Next we'll tackle (2) the upper spindle bearing and (3) the slip ring. You will need:

- Bentley manual (not absolutely essential, but the photos are helpful if you've never removed the steering wheel before)
- ball-point pen
- metric socket set
- T30 Torx key
- felt marker, ultra-fine tip
- more Tri-Flow or equivalent
- copper paste lubricant (aka grease)
- torque wrench

This procedure involves removing the airbag. PROCEED AT YOUR OWN RISK.

Break out your Bentley manual and follow the instructions to remove your driver-side airbag and steering wheel. It goes something like this.

Start by parking your car with the steering wheel centered and the front wheels pointed exactly straight ahead. Then:

1. Disconnect negative battery terminal

2. Remove lower steering column trim mounting screw and remove lower trim. The screw is at the very bottom of the underside of the steering column. Remove it and then remove the plastic trim piece that covers the bottom half of the steering column. You'll need to push your cruise control lever around to get the plastic piece out without breaking it, but it will come out.

3. Remove orange SRS connector from its holder and carefully separate connector. There's a tiny little tab you'll need to press in on the side... use a ball-point pen. The connector should slip apart.

4. Working behind steering wheel, completely loosen Torx screws (T30) while holding airbag in place. Support airbag to prevent it from falling out. These scews are a PAIN but they WILL come loose if you're patient.

5. Carefully lift airbag off of steering wheel and disconnect orange harness connector from rear of airbag unit. Mine just pulled straight off. Be careful to set the airbag down face-up, someplace out of the way.

6. Now remove the steering wheel center bolt, number 6 in the diagram. If I recall correctly you'll need a 17mm socket here.

7. Now you can see the tip of the hollow steering spindle through the middle of the steering wheel. The outer edge of the spindle is toothed where the wheel slides over it. Use an ultra-fine tipped marker or something similar to mark the exact position of the steering wheel relative to the steering column shaft; that way you can put the steering wheel back on in precisely the same position later.

8. Unlock steering wheel by turning ignition key on. Remove steering wheel.


Now you can see the top part of the steering spindle assembly. Break out your can of lube and go to work. Give it several good shots and rotate the bearing and snap ring as you go to make sure the lube works its way in all around. Mop up excess.

I'm told that in some cases, the plastic bearing (#2 in the diagram) can be worn out, causing grinding and/or a wobbly or loose-feeling steering wheel. So, take a good look at the bearing while you're in there. If it looks like it's on its last legs, consider replacing it. Thanks to Kevin (KTL) for the info!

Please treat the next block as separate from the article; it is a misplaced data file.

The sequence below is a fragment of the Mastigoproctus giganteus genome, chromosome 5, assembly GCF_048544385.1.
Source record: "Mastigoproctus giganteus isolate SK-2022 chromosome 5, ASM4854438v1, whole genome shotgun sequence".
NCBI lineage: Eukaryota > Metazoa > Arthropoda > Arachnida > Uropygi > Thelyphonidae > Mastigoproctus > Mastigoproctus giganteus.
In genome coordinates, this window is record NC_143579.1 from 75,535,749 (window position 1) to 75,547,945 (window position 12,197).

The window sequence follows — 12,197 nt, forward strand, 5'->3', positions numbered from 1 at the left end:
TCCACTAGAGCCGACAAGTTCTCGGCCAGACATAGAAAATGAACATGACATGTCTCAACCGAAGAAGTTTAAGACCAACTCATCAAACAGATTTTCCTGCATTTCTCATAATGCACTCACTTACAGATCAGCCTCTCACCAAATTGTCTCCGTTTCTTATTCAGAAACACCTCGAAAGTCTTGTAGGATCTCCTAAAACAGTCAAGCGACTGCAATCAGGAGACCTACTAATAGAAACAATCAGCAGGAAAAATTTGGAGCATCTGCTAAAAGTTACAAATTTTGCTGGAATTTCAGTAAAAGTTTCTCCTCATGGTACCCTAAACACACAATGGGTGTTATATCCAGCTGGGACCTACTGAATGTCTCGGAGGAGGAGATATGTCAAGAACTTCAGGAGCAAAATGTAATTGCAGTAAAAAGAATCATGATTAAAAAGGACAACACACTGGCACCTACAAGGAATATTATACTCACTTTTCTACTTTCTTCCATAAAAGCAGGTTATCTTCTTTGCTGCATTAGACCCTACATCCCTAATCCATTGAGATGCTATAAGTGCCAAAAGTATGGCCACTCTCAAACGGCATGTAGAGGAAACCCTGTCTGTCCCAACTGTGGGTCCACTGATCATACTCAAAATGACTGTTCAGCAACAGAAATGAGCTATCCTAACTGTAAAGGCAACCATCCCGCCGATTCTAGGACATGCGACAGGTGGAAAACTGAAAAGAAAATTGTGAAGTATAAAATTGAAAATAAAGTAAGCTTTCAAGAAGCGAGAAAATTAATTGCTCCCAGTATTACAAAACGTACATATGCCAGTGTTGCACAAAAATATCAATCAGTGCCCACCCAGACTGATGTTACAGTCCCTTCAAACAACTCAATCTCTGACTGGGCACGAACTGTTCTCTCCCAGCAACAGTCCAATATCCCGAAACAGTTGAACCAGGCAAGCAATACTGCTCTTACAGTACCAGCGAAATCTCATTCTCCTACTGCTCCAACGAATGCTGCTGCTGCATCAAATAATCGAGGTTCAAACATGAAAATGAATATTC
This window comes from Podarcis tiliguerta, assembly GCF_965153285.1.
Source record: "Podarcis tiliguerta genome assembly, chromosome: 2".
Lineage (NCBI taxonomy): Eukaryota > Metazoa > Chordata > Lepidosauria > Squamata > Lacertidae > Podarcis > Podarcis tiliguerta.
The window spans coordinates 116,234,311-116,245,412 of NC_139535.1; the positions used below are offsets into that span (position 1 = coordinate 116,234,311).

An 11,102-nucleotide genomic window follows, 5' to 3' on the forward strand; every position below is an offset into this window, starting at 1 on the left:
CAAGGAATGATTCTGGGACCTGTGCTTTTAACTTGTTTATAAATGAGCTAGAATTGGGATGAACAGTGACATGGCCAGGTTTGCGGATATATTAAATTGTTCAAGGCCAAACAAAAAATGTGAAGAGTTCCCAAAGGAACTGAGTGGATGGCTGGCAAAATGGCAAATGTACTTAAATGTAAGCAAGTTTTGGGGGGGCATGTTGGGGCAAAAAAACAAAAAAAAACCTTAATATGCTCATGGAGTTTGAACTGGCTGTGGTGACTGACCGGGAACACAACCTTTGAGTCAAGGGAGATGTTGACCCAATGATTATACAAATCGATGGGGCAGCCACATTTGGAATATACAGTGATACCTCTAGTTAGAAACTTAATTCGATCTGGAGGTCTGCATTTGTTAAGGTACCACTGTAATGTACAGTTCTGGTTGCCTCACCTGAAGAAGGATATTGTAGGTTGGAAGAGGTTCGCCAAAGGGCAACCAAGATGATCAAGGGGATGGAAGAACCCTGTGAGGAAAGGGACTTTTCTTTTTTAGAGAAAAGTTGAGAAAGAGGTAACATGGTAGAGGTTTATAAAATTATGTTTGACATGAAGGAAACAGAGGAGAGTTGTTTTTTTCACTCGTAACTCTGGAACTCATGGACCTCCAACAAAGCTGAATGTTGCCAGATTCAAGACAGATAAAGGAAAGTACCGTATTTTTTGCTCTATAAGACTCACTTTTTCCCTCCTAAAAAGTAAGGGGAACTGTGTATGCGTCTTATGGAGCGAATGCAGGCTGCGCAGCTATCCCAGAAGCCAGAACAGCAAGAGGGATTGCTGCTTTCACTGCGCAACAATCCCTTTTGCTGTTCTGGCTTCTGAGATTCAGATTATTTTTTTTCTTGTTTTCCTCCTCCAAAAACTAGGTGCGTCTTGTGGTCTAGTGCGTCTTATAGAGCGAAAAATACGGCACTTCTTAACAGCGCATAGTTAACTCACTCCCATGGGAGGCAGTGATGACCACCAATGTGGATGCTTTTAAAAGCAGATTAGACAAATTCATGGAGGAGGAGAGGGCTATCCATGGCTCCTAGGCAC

On the back of the steering wheel you can see the slip ring. Give it a light coating of copper paste lubricant.


Now it's time to put everything back together:

1. Install steering wheel while aligning matching reference marks you made earlier. Make sure airback contact ring locking pin engages cut-out in contact reel. (See the Bentley manual for photos... The pin is white and plastic and fits into a small hole in the ring in back of the steering wheel.) Install steering wheel center bolt and torque to 46 ft-lb (63 Nm).

The rest is simply the reverse of removal: Re-attach orange harness connector to back of airbag. Replace airbag and tighten the two airbag mounting screws in back of the steering wheel. Re-attach the orange SRS connector. Replace lower steering column trim. Replace trim retainer screw. Re-connect negative battery cable. Then follow the normal procedure for re-activating your auto-up windows, radio code, etc. You're done.

Take your car for another drive and enjoy the squeak-free silence.


I've found this entire procedure also reduces steering effort and helps isolate the steering wheel from roadgoing vibrations. My guess is this will all have to be repeated every 50-70k miles or whenever the lubricant dries up again.
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Old 02-28-2006, 06:43 PM   #3 (permalink)
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thanks you very much, will try out some of these ideas.

Thanks for the help,

Dan.
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Old 03-03-2006, 11:28 AM   #4 (permalink)
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Man, that DIY post was probably as helpful as a Bently article, but it was free! Kudos on that one man.